Third, the Federal Reserve is not our friend. After the 2008-09 Great Recession, bad economic news paradoxically would send the stock market up, as Wall Street felt the Fed would refill the punchbowl to keep the party going. But it played the part of a host too well, with the hangover of inflation arriving last year. The 12-month inflation rate shot up from 1.4% in September 2020 to 8.2% in September 2022, near a 40-year high.

Now, the Fed’s goal is to cool the economy, and it’s using rough medicine. With its third consecutive 0.75-percentage-point interest rate increase in September, it brought the federal funds rate to the 3% to 3.25% range, the highest it’s been since 2008.

The Fed is also letting about $60 billion worth of Treasurys and $30 billion worth of mortgage-backed securities mature each month without reinvestment, a practice called quantitative tightening that leads to higher interest rates. Fed Chair Jerome Powell estimates this is equivalent to a 0.25-percentage-point rate hike in its effect on the economy.

Higher rates have already cooled demand for big-ticket items like houses and cars, and retail stores are also reporting slower sales this fall. Amazon held a special Prime Day this month to work off its inventories, and reports are that sales were like that of an ordinary day.

Fourth, international trade is slowing, according to the World Trade Organization. Ever since the North American Free Trade Act became law in 1993, U.S. companies were free to seek cheaper labor in other nations and, in return, the prices of food, clothes and TVs dropped for U.S. consumers.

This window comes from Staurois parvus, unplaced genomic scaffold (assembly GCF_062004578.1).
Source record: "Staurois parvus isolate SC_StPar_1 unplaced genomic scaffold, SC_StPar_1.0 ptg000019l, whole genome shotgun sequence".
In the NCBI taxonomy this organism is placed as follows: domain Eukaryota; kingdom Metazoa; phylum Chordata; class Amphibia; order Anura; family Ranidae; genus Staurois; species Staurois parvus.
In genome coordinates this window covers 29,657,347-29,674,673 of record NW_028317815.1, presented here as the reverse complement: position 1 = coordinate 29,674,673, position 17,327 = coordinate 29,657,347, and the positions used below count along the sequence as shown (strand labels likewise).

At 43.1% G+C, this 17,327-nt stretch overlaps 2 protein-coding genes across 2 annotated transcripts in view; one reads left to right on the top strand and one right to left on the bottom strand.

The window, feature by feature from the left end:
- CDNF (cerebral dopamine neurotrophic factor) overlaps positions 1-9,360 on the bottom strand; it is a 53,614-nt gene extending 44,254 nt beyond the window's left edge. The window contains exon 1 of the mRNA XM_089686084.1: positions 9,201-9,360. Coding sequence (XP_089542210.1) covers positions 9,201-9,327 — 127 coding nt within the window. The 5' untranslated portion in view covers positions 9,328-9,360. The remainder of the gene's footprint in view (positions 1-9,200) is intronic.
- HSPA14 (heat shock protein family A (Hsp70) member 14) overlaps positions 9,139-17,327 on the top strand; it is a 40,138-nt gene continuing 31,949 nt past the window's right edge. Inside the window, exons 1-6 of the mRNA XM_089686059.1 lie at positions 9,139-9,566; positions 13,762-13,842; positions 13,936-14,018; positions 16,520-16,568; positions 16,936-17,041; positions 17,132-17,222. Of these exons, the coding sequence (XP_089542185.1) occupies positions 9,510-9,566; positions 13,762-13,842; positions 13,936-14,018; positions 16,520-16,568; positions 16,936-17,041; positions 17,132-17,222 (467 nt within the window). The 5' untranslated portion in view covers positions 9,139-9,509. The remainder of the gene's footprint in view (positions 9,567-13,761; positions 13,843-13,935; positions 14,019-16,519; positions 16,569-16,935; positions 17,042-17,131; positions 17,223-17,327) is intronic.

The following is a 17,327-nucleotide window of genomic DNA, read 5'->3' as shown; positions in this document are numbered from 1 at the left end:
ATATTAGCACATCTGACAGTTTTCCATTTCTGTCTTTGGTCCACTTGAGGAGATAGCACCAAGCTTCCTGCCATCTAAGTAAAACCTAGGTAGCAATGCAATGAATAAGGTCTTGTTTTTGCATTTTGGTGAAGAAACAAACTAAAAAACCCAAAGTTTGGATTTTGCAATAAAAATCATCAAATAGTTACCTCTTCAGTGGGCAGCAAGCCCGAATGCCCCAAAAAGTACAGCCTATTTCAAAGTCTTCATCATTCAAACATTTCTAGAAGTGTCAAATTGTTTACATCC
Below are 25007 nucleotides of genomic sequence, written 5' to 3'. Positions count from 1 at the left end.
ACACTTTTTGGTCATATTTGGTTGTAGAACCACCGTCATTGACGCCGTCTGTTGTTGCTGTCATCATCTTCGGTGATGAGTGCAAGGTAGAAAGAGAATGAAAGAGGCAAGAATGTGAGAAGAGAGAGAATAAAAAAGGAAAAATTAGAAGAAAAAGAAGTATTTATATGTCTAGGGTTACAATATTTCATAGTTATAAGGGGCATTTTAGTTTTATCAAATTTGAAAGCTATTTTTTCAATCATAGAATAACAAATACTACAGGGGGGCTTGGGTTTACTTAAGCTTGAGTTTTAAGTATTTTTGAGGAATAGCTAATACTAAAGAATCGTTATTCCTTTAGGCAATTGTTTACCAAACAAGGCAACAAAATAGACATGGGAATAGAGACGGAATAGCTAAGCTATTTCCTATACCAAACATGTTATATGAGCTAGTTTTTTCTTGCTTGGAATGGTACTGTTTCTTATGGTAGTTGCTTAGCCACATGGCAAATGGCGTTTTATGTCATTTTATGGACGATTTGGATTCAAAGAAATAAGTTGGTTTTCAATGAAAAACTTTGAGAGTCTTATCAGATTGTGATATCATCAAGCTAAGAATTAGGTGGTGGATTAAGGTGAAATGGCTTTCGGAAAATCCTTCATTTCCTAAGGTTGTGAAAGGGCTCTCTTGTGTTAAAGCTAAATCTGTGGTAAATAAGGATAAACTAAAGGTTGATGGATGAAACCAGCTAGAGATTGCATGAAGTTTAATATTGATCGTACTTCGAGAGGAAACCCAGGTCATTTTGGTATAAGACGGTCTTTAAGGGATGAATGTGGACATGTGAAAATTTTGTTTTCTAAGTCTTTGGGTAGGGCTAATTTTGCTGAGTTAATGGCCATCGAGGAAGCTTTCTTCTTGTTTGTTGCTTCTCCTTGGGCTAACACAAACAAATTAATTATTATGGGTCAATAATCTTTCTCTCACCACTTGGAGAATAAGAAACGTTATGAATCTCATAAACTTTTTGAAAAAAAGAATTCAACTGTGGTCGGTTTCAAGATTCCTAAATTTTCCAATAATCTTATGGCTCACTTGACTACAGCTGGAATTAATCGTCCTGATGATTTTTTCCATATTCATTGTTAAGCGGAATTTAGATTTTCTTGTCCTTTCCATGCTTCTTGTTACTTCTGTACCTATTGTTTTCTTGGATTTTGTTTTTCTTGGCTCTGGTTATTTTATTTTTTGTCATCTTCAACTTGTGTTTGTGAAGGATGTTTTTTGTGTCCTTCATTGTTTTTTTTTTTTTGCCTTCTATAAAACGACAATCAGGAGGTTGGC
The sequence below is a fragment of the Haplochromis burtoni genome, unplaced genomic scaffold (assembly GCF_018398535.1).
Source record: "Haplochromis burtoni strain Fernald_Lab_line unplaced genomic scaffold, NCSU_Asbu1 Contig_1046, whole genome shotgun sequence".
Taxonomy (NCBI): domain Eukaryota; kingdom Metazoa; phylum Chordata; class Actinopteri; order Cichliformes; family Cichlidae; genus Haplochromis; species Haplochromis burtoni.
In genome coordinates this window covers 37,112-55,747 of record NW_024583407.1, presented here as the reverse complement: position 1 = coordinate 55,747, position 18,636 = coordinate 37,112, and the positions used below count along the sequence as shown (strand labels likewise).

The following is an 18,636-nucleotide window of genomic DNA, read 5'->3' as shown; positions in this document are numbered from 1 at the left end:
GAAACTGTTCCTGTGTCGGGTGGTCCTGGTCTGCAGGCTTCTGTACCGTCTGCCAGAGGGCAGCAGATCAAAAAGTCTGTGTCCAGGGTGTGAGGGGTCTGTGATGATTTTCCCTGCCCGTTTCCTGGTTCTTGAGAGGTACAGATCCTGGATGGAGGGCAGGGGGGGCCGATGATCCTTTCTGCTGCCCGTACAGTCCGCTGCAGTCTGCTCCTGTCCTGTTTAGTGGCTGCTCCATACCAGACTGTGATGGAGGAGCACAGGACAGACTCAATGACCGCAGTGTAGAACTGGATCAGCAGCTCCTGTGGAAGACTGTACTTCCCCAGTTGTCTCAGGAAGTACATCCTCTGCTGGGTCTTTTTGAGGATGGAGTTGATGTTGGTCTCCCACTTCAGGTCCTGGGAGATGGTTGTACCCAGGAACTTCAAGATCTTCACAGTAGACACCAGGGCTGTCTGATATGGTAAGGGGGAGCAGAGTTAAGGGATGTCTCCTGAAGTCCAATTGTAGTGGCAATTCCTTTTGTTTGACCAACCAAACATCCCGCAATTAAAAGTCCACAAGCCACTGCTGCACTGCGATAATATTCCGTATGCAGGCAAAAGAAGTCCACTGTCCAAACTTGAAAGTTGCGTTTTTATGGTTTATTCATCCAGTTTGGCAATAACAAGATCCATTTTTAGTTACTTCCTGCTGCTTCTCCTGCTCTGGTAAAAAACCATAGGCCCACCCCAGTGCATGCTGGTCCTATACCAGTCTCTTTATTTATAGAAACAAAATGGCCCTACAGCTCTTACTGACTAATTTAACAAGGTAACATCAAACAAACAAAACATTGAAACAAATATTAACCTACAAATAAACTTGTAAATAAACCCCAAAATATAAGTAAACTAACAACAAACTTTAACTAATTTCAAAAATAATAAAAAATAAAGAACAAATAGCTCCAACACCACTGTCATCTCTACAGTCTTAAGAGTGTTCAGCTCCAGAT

The great English economist David Ricardo proved that both sides benefit from such an exchange, as each nation specializes in what it makes best in a rising tide of commerce. Some one billion people rose out of extreme poverty around the globe over the past quarter century, according to the World Bank, as economic integration grew around the globe.

Now, those immense supply lines have proven fragile, and many goods produced far away are in short supply. I’ll end with one more anecdote. Shortly before the pandemic, my wife and I ordered a new stove for our kitchen. It was coming from the factory and we were told there were “supply chain issues.” More than two years passed as our four-burner worked its way around the world.

When it finally arrived at our door last Wednesday, it didn’t quite fit. We were told it would cost another $318 to install. With the world feeling so completely changed from the easy-money days of 2020, the new stove suddenly seemed like a needless extravagance. The current one works fine and just needs a new vent switch. The store gave us a full refund, and we felt relieved to avoid a $3,800 expense.

Has the recession begun? Yes, and I think I can see it in my kitchen.

Greg Spears is HumbleDollar’s deputy editor. Earlier in his career, he worked as a reporter for the Knight Ridder Washington Bureau and Kiplinger’s Personal Finance magazine. After leaving journalism, Greg spent 23 years as a senior editor at Vanguard Group on the 401(k) side, where he implored people to save more for retirement. He currently teaches behavioral economics at St. Joseph’s University in Philadelphia as an adjunct professor. The subject helps shed light on why so many Americans save less than they might. Greg is also a Certified Financial Planner certificate holder. Check out his earlier articles.